Tag: OECD

New Beneficial Ownership Toolkit will help tax administrations tackle tax evasion more effectively

New Beneficial Ownership Toolkit will help tax administrations tackle tax evasion more effectively

A beneficial ownership toolkit was released 20. May 2019 in the context of the OECD’s Global Integrity and Anti-Corruption Forum. The toolkit, prepared by the Secretariat of the OECD’s Global Forum on Transparency and Exchange of Information for Tax Purposes in partnership with the Inter-American Development Bank, is intended to help governments implement the Global Forum’s standards on ensuring that law enforcement officials have access to reliable information on who the ultimate beneficial owners are behind a company or other legal entity so that criminals can no longer hide their illicit activities behind opaque legal structures. The toolkit was developed to support Global Forum members and in particular developing countries because the current beneficial ownership standard does not provide a specific method for implementing it. The toolkit covers a variety of important issues regarding beneficial ownership, including: the concepts of beneficial owners and ownership, the criteria used to identify them, the importance of the matter for transparency in the financial ... Continue to full case
Transfer Pricing in the Mining Industry

Transfer Pricing in the Mining Industry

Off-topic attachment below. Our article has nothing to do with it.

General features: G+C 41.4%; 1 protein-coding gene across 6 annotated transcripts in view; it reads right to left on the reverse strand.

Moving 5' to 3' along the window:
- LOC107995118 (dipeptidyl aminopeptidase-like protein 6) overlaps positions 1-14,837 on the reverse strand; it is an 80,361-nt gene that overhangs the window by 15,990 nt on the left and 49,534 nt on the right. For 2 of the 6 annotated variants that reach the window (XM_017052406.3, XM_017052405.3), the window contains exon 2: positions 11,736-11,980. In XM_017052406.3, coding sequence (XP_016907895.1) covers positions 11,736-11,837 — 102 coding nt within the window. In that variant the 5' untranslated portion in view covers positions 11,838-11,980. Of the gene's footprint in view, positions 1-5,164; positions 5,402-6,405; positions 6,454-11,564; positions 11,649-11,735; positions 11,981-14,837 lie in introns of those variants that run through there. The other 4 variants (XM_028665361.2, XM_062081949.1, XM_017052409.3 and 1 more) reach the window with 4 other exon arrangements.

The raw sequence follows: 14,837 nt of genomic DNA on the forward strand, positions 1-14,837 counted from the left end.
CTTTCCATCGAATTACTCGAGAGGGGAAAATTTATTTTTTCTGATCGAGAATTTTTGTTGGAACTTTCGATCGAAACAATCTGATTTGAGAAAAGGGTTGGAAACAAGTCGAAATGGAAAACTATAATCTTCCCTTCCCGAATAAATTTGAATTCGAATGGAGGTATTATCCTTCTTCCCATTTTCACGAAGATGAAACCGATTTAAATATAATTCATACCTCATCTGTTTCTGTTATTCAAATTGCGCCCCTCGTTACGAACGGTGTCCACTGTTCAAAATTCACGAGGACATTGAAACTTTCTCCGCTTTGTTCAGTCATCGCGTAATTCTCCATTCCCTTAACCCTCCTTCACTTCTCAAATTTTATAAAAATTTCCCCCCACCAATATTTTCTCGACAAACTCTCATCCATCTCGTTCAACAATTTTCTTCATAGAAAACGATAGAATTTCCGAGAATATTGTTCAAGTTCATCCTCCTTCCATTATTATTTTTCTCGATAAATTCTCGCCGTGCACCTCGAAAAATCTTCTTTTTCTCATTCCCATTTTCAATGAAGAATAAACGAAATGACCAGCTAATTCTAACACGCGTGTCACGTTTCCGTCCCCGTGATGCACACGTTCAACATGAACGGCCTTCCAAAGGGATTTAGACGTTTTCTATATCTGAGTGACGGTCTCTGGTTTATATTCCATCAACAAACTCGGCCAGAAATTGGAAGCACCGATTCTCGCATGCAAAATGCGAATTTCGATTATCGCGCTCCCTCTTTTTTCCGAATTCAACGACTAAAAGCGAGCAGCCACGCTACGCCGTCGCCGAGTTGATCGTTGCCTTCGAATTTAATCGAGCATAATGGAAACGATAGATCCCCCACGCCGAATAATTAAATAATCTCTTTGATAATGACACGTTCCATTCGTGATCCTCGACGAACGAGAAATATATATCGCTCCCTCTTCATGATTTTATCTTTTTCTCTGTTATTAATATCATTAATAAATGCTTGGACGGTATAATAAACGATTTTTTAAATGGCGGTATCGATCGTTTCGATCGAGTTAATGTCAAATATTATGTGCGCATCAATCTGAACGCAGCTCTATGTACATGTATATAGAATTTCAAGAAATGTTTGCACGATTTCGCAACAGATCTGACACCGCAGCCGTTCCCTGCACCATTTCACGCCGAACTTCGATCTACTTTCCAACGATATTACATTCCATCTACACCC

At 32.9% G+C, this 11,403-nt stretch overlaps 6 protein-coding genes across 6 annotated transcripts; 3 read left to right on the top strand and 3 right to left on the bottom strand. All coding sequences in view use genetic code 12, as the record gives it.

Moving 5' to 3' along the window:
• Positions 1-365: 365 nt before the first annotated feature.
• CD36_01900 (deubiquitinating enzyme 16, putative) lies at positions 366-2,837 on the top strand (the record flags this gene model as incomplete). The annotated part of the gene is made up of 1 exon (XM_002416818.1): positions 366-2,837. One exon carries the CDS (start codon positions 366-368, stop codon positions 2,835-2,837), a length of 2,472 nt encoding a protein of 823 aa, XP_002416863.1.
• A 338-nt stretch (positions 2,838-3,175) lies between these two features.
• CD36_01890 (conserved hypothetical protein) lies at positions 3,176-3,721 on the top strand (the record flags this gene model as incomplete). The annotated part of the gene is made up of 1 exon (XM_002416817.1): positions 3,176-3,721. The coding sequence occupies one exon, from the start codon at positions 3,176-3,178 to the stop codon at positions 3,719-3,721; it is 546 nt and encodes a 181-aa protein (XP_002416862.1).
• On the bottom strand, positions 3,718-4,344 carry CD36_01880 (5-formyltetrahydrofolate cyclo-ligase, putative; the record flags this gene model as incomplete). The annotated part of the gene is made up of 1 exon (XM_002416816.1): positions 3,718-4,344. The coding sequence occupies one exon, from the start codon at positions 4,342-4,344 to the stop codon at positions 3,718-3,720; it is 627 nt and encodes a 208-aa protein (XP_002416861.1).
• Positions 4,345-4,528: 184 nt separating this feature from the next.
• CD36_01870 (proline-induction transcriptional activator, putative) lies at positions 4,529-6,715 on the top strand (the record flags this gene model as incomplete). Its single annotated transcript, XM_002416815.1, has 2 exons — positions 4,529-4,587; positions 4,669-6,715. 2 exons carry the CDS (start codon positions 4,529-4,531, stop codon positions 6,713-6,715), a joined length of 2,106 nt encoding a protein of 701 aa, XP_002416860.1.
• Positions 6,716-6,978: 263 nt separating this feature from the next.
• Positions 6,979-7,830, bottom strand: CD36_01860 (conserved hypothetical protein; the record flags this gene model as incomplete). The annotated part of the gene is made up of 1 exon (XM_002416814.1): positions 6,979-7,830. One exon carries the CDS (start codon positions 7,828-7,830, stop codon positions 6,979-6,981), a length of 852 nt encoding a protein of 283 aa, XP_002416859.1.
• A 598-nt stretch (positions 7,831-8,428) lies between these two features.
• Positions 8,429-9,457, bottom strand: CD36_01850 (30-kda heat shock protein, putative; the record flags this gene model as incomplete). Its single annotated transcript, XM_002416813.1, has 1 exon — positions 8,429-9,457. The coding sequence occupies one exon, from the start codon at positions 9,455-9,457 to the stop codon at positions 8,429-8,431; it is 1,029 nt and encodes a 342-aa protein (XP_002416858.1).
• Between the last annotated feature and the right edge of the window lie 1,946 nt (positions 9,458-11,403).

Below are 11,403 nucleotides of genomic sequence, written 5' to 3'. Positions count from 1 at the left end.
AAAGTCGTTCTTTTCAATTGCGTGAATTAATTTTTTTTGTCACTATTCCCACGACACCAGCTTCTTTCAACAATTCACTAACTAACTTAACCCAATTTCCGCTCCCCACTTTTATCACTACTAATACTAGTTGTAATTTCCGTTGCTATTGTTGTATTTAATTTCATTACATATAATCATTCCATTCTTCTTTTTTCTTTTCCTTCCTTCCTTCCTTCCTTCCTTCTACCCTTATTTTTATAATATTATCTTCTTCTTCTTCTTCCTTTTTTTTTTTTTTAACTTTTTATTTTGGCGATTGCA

Like other sectors of the economy, there are base erosion and profit shifting risks in the mining sector. Based on the ongoing work on BEPS, the IGF (Intergovernmental Forum on Mining) and OECD has released guidance for source countries on transfer pricing in the mining sector. The transfer pricing and tax avoidance issues identified in the sector are: 1. Excessive Interest Deductions Companies may use related-party debt to shift profit offshore via excessive interest payments to related entities. “Debt shifting” is not unique to mining, but it is particularly significant for mining projects that require high levels of capital investment not directly obtainable from third parties, making substantial related-party borrowing a frequent practice. 2. Abusive Transfer Pricing Transfer pricing occurs when one company sells a good or service to another related company. Because these transactions are internal, they are not subject to market pricing and can be used by multinationals to shift profits to low-tax jurisdictions. Related-party transactions in mining ... Continue to full case
Guidance for Tax Administrations on the Application of Guidance on Hard-to-Value Intangibles

Guidance for Tax Administrations on the Application of Guidance on Hard-to-Value Intangibles

A new report from the OECD contains guidance for tax administration on the application of the approach to hard-to-value intangibles (HTVI), under BEPS Action 8. This new guidance present the principles that should underlie the application of the HTVI approach by tax administration, with the aim of improving consistency and reduce the risk of economic double taxation. The new guidance also includes a number of examples clarifying the application of the HTVI approach in different scenarios; and addresses the interaction between the HTVI approach and the access to the mutual agreement procedure under the applicable tax treaty. guidance-for-tax-administrations-on-the-application-of-the-approach-to-hard-to-value-intangibles-BEPS-action-8 ... Continue to full case